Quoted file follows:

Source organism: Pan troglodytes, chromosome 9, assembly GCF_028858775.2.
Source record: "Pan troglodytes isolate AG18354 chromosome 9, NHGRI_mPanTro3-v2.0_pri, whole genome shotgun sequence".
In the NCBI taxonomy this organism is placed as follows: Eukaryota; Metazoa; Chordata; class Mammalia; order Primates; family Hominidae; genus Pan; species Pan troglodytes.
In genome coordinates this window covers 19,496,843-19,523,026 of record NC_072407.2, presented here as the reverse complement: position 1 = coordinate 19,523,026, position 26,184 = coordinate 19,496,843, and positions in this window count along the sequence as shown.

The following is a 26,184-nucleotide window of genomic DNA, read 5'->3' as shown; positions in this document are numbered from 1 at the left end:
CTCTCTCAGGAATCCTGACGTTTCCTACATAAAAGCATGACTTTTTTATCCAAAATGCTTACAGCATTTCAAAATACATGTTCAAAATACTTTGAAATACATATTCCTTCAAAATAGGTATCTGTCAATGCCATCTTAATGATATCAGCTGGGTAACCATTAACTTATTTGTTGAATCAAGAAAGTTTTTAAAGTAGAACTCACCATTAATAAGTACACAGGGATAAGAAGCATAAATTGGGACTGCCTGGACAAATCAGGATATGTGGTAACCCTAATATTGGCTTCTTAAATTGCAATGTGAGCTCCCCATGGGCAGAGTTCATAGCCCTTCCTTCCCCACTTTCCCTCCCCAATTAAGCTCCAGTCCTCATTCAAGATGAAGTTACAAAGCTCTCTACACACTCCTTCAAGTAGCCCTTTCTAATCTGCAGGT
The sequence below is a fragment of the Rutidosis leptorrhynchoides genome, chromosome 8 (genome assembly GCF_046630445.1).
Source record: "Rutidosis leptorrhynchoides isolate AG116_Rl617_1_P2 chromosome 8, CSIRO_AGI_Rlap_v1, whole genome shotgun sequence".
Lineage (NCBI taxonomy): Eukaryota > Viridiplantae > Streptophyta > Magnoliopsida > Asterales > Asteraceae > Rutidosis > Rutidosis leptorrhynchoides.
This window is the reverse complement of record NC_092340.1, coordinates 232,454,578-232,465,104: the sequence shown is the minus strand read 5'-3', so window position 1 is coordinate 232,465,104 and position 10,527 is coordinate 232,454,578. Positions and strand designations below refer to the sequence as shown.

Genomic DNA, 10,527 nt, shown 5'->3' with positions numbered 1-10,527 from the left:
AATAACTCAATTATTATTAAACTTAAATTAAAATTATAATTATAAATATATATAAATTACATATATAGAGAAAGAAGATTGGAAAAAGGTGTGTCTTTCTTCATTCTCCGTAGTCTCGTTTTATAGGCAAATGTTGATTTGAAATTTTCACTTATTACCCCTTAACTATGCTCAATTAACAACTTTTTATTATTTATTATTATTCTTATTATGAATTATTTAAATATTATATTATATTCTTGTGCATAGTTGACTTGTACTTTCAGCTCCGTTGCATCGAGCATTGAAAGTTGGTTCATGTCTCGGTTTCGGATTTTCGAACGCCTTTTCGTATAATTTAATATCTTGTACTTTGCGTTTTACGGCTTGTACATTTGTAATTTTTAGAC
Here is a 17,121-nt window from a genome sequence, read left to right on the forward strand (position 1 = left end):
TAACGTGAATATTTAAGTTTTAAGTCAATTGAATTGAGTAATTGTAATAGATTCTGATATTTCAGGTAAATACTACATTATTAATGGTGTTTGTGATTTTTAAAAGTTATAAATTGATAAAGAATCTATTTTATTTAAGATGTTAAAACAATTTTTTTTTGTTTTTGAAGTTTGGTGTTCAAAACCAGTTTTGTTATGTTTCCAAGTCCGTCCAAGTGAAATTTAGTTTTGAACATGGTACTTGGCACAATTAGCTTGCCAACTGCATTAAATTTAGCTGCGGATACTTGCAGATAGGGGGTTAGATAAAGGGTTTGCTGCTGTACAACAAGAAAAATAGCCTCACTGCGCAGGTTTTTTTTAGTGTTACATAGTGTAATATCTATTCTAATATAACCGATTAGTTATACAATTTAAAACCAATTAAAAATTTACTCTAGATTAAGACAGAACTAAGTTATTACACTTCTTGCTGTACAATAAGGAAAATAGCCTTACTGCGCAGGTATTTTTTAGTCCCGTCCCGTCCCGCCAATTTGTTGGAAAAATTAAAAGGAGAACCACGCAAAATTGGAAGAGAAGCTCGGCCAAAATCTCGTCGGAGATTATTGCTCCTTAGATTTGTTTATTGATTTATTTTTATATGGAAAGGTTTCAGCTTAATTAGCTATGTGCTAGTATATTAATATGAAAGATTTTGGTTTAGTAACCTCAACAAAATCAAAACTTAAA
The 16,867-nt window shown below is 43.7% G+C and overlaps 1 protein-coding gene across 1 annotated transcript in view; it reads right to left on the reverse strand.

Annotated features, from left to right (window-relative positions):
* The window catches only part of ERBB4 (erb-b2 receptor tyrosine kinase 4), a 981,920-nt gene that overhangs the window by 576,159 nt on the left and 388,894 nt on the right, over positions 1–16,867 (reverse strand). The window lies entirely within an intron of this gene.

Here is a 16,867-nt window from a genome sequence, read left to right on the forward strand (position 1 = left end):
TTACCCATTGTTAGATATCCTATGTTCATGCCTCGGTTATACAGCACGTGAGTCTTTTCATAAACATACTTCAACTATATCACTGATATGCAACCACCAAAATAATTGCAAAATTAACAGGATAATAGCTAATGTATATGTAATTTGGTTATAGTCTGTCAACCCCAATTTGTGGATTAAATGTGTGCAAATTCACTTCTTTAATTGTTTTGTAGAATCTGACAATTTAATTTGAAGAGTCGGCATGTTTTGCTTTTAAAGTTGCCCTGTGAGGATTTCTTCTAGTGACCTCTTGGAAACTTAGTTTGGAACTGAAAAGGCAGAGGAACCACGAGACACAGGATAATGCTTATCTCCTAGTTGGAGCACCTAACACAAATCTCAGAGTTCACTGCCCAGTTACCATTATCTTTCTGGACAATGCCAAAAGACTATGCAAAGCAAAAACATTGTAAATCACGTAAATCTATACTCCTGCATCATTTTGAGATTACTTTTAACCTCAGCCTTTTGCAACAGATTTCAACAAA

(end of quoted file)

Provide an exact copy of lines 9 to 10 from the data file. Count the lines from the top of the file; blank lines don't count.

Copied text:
Lineage (NCBI taxonomy): Eukaryota > Viridiplantae > Streptophyta > Magnoliopsida > Asterales > Asteraceae > Rutidosis > Rutidosis leptorrhynchoides.
This window is the reverse complement of record NC_092340.1, coordinates 232,454,578-232,465,104: the sequence shown is the minus strand read 5'-3', so window position 1 is coordinate 232,465,104 and position 10,527 is coordinate 232,454,578. Positions and strand designations below refer to the sequence as shown.